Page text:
One unfortunate trend in how concert music is often marketed these days showers disproportionate attention on a 'star' soloist, who basks in the limelight and the obligatory standing ovations, as though the orchestra were merely the house 'backup band' graciously permitted to share the stage. What a delight this concert was, in contrast, when Alexander Melnikov joined with the Seattle Symphony under Ludovic Morlot's baton to reaffirm the unadulteratedly collaborative experience of a concerto. Rather than a parade of quirks justified as 'virtuosity' or a psychogram of a performer's dominating personality, the 41-year-old Russian pianist provided a deeply satisfying, richly musical account of Beethoven's Piano Concerto no. 1 in C major. And much of that satisfaction came from the sympathy Melnikov, Morlot and the SSO found in their partnership.

Alexander Melnikov © Arts Management Group
Alexander Melnikov
© Arts Management Group
Beethoven's tragic but defiant C minor mode seemed an ocean away from the infectious spirits and captivating humor of this music built on the very same tonic but in the major. Like C major itself, his so-called First Piano Concerto (first only in order of publication) emanates a deceptive simplicity that conceals unsuspected depths and expressive potential.

Such was the inevitable conclusion of Sunday afternoon's magnificent performance, which took nothing for granted and kept this listener spellbound from the subdued opening (which Morlot effectively milked for suspense) to the concerto's ebullient final chords. 

Melnikov may be best known for his justly acclaimed recording of the Shostakovich Preludes and Fugues – pieces that likewise quarry unusual aspects from the seemingly familiar tonal scheme – but he brings a compelling openness to Beethoven as well. His first entrance – subdued, like the opening of the piece itself – immediately communicated the underlying sensibility of his interpretation overall: a sensibility interested not in restating conclusions already arrived at but in exploring what will happen, with the orchestra as his peers – and often finding rapt surprise in the results.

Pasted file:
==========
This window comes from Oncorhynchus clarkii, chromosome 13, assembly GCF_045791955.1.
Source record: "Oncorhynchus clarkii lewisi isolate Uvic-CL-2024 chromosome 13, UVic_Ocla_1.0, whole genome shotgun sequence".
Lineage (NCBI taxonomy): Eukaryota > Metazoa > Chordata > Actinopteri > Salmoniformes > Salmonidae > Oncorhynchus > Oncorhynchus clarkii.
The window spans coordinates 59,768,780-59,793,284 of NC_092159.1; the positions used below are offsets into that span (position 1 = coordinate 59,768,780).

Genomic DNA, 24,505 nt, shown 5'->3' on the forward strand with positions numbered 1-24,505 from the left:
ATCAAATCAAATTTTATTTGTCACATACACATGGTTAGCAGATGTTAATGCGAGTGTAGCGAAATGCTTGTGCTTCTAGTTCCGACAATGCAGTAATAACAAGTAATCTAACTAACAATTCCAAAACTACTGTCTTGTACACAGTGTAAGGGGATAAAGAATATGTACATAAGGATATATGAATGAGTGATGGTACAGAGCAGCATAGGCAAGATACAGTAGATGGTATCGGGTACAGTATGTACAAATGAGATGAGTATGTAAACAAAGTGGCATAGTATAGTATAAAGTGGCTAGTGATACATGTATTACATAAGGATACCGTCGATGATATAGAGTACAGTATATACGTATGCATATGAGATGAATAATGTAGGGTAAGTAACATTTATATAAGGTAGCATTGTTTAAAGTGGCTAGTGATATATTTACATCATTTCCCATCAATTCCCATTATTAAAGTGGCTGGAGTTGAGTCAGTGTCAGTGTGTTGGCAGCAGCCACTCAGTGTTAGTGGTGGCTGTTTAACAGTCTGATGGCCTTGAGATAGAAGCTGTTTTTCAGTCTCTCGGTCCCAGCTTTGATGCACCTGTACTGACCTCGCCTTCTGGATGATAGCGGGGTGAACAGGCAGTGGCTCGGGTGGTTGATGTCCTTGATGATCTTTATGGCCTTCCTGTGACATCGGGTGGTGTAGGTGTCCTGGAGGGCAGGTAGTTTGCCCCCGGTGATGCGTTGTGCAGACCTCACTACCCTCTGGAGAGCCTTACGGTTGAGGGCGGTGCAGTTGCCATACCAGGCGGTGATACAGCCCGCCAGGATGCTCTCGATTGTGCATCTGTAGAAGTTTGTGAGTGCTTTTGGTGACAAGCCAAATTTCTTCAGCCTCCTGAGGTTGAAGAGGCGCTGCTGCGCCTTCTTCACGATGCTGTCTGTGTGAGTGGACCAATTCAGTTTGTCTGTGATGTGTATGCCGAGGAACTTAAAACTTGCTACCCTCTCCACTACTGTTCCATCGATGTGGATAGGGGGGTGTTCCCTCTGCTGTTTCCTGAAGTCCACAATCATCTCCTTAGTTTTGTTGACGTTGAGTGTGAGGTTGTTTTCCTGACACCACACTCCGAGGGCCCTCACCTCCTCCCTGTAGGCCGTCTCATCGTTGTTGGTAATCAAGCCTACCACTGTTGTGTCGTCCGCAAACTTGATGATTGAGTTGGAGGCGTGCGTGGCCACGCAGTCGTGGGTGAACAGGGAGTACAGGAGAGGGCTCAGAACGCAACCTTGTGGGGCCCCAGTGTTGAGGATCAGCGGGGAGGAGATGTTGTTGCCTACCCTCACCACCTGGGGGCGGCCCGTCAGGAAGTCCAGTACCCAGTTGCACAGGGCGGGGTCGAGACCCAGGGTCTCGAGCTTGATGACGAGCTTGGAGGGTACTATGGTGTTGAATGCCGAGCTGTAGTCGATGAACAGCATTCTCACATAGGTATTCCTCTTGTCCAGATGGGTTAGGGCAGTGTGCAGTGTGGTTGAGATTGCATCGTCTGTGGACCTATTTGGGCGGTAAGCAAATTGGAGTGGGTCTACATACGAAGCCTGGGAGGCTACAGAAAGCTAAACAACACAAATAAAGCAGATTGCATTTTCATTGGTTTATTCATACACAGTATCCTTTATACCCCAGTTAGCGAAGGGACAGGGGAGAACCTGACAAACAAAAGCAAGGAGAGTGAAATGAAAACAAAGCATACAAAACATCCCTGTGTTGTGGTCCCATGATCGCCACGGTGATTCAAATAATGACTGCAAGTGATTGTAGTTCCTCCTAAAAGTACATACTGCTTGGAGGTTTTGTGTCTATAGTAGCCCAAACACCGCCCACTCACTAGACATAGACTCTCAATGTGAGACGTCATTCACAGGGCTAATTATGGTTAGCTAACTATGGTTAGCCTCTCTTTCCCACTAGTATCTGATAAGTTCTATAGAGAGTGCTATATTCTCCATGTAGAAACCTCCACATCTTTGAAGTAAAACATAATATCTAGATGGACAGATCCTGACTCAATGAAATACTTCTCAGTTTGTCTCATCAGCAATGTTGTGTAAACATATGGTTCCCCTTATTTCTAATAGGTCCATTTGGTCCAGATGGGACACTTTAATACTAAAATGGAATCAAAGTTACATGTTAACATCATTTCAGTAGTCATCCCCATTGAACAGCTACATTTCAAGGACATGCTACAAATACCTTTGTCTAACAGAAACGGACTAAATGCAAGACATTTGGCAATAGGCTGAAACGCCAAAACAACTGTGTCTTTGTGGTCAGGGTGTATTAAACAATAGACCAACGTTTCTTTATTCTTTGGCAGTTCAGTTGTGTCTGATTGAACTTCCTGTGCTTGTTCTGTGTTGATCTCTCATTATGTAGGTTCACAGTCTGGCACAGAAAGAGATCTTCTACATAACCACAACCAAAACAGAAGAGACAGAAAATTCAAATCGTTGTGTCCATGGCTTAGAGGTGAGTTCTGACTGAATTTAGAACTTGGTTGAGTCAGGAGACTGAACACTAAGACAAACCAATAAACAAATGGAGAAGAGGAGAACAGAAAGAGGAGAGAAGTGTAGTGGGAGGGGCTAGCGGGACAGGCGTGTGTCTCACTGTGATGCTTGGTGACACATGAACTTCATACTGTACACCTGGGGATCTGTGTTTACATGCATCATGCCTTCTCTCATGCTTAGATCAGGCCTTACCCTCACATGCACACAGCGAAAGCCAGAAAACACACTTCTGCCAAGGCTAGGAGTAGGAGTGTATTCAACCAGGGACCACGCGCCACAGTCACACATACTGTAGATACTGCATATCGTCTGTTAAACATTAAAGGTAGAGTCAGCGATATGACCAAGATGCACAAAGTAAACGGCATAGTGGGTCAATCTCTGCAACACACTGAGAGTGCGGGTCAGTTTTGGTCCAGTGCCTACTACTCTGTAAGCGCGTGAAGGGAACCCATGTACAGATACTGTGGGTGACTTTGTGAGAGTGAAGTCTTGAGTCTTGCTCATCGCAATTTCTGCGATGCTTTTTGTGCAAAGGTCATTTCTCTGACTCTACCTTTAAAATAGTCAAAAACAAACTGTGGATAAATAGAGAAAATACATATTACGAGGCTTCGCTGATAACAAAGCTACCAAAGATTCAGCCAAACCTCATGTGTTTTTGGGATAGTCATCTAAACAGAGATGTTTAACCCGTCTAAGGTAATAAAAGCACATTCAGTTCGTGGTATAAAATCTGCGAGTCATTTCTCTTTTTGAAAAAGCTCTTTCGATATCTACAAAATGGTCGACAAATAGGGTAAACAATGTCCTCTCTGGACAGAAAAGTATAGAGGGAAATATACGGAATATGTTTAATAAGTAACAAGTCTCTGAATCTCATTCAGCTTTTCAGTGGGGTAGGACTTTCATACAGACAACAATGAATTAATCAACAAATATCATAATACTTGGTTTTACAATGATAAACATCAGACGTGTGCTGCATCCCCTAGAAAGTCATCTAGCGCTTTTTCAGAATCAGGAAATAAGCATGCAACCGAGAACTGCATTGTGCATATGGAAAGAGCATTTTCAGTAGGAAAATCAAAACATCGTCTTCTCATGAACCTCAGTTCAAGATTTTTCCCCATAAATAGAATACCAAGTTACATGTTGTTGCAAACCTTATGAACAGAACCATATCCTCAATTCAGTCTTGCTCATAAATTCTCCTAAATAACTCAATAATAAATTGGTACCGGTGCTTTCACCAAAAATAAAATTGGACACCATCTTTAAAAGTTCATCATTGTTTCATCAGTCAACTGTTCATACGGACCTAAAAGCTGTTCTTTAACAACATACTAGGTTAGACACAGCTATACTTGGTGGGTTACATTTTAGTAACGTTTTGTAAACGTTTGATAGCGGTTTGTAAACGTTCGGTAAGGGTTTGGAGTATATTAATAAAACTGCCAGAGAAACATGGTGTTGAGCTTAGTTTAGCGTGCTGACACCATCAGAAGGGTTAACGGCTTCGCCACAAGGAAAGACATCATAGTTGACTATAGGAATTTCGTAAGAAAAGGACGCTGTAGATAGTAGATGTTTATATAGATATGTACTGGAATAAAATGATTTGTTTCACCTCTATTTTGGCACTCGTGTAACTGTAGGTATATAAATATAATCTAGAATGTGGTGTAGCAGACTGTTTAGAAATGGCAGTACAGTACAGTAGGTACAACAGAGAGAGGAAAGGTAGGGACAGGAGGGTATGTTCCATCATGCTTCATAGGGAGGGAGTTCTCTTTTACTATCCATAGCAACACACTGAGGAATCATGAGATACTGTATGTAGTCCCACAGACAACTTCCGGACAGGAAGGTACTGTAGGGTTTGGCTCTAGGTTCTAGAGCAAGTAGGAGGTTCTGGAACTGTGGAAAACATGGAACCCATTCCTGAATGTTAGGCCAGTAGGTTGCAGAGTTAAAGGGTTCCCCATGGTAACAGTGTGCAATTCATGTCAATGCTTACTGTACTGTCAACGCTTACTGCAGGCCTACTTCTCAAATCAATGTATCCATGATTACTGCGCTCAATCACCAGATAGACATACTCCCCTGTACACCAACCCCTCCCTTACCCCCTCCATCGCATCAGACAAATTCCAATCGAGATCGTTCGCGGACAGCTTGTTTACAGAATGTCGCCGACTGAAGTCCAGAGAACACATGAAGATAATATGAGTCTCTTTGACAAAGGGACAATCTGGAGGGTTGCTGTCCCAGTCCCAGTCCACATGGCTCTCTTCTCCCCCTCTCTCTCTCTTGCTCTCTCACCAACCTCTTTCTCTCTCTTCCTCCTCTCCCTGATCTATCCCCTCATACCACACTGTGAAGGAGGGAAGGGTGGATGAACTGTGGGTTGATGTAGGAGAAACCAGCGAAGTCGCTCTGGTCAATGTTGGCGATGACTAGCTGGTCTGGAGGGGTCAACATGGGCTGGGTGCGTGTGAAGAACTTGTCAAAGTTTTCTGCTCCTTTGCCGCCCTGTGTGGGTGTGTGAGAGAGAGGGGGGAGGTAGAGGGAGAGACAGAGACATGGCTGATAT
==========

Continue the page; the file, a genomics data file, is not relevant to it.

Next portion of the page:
The pianist's sensitive phrasing managed to sound original without being mannered or affected. Showing his preference for a light, feathery touch, he made impressions that were anything but lightweight. It was one thing to sustain the floating, rhapsodic aura of the Largo, but Melnikov brought an unusually caressing tenderness to many passages in the outer movements as well, inviting his audience to participate in a more attentive listening – a strategy beautifully accommodated by Morlot and the orchestra.

For the first movement Melnikov chose the fearsome, characterful second cadenza which Beethoven published. Where such accretions of virtuosity easily end up sounding mechanical, he made its embellishments and dazzling tactics emerge as organic extensions of the musical thought. And his shaping of the rambunctious Rondo theme invested each echoing gesture with a slightly different accent or dynamic, enhancing the music's vivid character while never distorting it.

Intriguingly, Morlot had set the stage for the Beethoven – one of the finest performances of that repertoire I've heard from the conductor – with a well-thought-out interpretation of Stravinsky's peripatetic Symphony in C.

Completed after the composer's emigration to the United States, this neoclassical score contains many deceptive simplicities of its own, side by side with alluring inventions and hall-of-mirrors effects such as the interrogation into what a beginning means in the opening gestures or the enigmatic closing measures. While a greater degree of crispness would have defined its edges more clearly, Morlot and the SSO found an attractive balance between Stravinskian humour and mystery.

The programme also included that monument to C major, the “Jupiter” Symphony. For this last of Mozart's great final symphonic trilogy, Morlot resorted to a sensible blend of modern, 'beefier' sonority and historically informed stylings, opting overall for relatively moderate tempi. Moments such as the stop-and-start trio in the third movement resonated afresh in the context of Stravinsky's playful take on classical rhetoric.

Morlot's sensitivity to dynamics and timbral blends paid rich dividends. He underscored the aggressive trumpet-and-drums sonorities of the first and last movements – with positively Jovian thunder contributed by timpanist Michael Crusoe. At the end of Mozart's grand contrapuntal peroration – another 'modernist' glance back at the past, anticipating Stravinsky's Symphony in C by 150 years – the 'thunderbolts' that set the whole symphony in motion returned thrillingly transformed into a full-scale storm of jubilation.